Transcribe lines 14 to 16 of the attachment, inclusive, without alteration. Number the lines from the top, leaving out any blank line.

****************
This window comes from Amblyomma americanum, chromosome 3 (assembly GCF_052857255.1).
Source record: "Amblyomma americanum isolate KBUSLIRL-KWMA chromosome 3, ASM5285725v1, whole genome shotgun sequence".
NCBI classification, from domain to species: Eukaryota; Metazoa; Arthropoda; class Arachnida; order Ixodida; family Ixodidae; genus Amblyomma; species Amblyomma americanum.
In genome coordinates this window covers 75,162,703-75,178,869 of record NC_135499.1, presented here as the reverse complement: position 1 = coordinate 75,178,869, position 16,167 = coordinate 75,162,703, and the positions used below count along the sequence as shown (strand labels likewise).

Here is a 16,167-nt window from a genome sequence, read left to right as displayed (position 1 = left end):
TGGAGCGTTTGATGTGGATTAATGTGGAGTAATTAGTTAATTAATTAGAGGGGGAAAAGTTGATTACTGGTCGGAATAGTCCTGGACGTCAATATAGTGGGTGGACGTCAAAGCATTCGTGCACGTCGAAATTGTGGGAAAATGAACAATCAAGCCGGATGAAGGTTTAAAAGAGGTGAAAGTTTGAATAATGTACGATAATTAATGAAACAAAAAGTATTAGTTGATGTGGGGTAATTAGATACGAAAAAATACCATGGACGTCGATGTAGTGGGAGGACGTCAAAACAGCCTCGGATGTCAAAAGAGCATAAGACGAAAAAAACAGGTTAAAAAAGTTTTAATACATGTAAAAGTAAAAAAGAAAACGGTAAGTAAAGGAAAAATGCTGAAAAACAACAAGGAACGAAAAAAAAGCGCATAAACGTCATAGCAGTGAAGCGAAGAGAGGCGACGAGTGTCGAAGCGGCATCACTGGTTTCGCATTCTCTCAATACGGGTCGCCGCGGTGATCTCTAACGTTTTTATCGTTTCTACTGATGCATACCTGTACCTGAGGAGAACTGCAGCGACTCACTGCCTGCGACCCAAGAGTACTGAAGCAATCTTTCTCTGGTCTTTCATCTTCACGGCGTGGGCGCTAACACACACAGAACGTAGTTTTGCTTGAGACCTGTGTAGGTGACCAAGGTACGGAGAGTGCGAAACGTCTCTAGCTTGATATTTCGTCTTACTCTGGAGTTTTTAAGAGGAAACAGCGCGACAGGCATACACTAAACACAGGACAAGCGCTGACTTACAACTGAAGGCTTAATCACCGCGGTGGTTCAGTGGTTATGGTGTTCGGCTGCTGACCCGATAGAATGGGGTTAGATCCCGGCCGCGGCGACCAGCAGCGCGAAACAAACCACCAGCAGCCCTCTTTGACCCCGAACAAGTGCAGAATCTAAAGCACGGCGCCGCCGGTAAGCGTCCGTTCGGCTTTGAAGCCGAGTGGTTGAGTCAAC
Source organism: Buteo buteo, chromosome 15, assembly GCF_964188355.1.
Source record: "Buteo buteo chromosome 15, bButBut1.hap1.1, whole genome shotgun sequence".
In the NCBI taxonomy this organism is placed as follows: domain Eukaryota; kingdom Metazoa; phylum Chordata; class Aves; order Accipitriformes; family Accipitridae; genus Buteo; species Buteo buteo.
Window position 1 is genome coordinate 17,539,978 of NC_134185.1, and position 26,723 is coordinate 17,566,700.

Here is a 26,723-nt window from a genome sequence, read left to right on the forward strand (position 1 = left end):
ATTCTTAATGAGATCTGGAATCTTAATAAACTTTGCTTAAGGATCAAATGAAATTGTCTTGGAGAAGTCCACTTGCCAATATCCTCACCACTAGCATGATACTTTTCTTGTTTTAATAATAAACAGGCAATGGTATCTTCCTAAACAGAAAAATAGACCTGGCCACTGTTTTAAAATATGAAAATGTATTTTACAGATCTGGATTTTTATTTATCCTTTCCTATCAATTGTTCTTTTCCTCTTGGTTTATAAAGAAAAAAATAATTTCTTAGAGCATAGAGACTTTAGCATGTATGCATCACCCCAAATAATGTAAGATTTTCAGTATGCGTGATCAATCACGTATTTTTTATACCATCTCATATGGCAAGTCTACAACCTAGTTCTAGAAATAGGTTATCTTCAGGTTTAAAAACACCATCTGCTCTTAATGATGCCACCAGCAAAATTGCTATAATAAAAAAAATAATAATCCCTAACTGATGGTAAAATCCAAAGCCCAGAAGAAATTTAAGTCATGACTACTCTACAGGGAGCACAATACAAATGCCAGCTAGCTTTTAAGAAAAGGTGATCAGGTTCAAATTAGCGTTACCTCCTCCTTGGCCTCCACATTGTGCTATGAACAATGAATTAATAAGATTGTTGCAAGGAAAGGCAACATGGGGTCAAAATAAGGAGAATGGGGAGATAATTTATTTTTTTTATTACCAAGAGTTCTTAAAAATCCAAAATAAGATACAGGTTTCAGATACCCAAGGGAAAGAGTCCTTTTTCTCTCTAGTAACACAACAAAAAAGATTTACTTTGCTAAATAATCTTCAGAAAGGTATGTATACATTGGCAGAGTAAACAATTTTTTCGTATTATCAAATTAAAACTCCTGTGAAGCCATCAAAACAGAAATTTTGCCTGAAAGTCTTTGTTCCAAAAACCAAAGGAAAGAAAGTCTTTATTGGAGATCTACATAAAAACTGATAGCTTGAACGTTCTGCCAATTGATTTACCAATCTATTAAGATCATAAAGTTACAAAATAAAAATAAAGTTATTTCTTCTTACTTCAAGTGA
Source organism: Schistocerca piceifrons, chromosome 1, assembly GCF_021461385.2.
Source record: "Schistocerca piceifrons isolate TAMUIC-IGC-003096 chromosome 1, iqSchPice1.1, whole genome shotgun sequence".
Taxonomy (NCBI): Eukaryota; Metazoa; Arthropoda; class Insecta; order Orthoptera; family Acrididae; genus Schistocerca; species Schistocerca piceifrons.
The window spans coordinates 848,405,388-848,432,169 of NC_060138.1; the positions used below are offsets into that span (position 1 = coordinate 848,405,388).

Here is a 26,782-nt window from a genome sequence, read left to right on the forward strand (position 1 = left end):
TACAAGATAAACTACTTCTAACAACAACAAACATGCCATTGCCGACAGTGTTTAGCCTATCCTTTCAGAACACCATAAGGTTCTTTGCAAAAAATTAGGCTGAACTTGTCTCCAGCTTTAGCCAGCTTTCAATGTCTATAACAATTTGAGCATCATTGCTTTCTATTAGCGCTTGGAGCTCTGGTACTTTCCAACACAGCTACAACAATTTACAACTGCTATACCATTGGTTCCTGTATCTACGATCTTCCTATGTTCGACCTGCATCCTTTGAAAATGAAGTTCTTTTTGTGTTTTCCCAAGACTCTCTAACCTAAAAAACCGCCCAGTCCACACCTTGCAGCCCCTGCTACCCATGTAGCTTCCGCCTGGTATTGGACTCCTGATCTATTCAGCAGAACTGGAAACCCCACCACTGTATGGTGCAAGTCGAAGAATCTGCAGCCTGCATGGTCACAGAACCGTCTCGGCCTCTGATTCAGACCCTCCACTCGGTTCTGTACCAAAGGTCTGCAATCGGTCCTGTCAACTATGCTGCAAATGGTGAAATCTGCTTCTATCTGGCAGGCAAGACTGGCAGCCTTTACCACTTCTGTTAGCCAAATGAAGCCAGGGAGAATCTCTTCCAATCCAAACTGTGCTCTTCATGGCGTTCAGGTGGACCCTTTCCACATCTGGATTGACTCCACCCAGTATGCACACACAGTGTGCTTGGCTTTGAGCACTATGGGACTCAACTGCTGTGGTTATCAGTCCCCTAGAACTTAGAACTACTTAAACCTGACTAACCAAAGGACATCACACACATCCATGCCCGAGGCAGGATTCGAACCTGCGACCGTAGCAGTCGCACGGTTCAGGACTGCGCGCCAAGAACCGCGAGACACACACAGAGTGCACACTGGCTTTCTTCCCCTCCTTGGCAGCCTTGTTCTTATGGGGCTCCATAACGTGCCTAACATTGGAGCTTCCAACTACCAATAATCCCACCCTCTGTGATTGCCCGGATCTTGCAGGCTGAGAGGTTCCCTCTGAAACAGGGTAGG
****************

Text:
Source record: "Schistocerca piceifrons isolate TAMUIC-IGC-003096 chromosome 1, iqSchPice1.1, whole genome shotgun sequence".
Taxonomy (NCBI): Eukaryota; Metazoa; Arthropoda; class Insecta; order Orthoptera; family Acrididae; genus Schistocerca; species Schistocerca piceifrons.
The window spans coordinates 848,405,388-848,432,169 of NC_060138.1; the positions used below are offsets into that span (position 1 = coordinate 848,405,388).